Splice of Life

How do you work?

One author reported that most people are more productive when working behind closed doors. Others insist upon pairing, sharing workspaces. Some cube just fine. Others, not. Some counsel focus, fuzzy or clear. The distracted praise procrastination. Heads-down, hands-on people insist that you really should just get 'er done. All exhort the elusive 'flow.' I doubt that we will ever see the end of well-intended, largely useless advice.

I find myself flourishing under each, and sometimes none of these schemes. Fortunately, I rarely have the luxury of getting to choose. When I plan a day in splendid isolation, the danged phone rings. When I'm suffering through an endless day of mind-numbing isolation, not only does the phone refuse to ring, nobody's there when I try to call my usual lifelines.

We work, it seems, in fits and starts. Some days more fit than others. A few fit for starting but not, apparently for finishing anything. Others only fit for finishing. Many hours wander that dark wood somewhere between, leaving not even footprints behind.

For me, I'm realizing that I rarely finish anything in one sitting, and almost never all by myself alone. I used to call this pattern time slicing, because it seemed to me that I was making progress by thin-slicing rather than by full loaves. But I've been realizing that this metaphor misrepresents what seems to happen. While I am working with less than full lengths, I am also splicing these bits together into ever longer pieces until a full thread appears. I'm time splicing.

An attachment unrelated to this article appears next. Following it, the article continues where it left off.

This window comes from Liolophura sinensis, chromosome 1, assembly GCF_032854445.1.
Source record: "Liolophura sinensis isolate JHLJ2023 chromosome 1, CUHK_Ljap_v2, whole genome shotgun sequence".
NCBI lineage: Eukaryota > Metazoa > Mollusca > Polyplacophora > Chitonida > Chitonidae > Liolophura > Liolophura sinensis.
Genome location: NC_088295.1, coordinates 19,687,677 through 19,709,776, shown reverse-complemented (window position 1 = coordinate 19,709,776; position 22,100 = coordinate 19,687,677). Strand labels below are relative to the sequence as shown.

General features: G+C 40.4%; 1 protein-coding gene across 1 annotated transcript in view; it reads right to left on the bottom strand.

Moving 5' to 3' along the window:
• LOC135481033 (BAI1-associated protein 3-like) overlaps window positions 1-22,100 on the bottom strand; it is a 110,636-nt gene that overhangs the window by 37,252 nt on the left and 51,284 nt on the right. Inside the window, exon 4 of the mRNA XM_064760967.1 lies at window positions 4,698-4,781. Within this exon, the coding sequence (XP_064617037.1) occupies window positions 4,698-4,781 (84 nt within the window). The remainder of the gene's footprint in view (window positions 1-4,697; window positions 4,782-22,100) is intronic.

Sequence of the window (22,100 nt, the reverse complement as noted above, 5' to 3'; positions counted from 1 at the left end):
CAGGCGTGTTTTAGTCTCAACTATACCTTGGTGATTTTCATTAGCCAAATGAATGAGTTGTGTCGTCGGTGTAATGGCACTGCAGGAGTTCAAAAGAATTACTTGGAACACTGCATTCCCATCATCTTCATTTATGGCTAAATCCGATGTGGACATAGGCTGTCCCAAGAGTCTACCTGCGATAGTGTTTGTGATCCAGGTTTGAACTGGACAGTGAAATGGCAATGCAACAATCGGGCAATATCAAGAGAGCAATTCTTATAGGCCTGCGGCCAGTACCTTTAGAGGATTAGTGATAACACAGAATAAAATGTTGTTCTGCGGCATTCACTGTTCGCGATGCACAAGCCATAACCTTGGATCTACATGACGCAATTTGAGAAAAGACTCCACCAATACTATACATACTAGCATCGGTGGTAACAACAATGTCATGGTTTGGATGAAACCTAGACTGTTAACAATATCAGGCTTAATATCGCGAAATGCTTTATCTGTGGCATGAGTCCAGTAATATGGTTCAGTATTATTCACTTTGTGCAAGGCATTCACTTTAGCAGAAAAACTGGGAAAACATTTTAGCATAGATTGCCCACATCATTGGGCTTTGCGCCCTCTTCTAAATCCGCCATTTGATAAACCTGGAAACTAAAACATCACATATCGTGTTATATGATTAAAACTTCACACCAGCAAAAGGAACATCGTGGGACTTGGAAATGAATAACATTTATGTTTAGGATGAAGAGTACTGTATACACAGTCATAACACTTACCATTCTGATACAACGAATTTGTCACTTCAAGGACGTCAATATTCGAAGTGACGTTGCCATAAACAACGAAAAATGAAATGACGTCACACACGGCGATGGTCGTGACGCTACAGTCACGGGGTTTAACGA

I am not so much cutting as weaving one nerve-frayed end into another in those sometimes long distracted periods between sharp focus. I might not be creating during these 'fallow' periods, but I am integrating.

I do not usually splice alone. Others are almost always splicing with me, time-sharing the effort intended to extend ever longer threads. Should we think of this work as mere time-slicing, it seems mighty disintegrating. Shift the metaphor, and we are creating together even when we seem between doing anything.

When I speak with people about their work (or the work they feel frustrated at not ever being able to catch up with enough to complete) I hear time-slicing's subtle influence. How might your experience improve if you thought of the silences between the notes as integral to the emerging tune? If you appreciated the connections splicing creates? If you experienced those long pauses caused by that 'emergency' unscheduled meeting or the in-the-moment distracting telephone call as splice points, rather than knife-sharp slices into aspired to—but rarely experienced—continuous flow?

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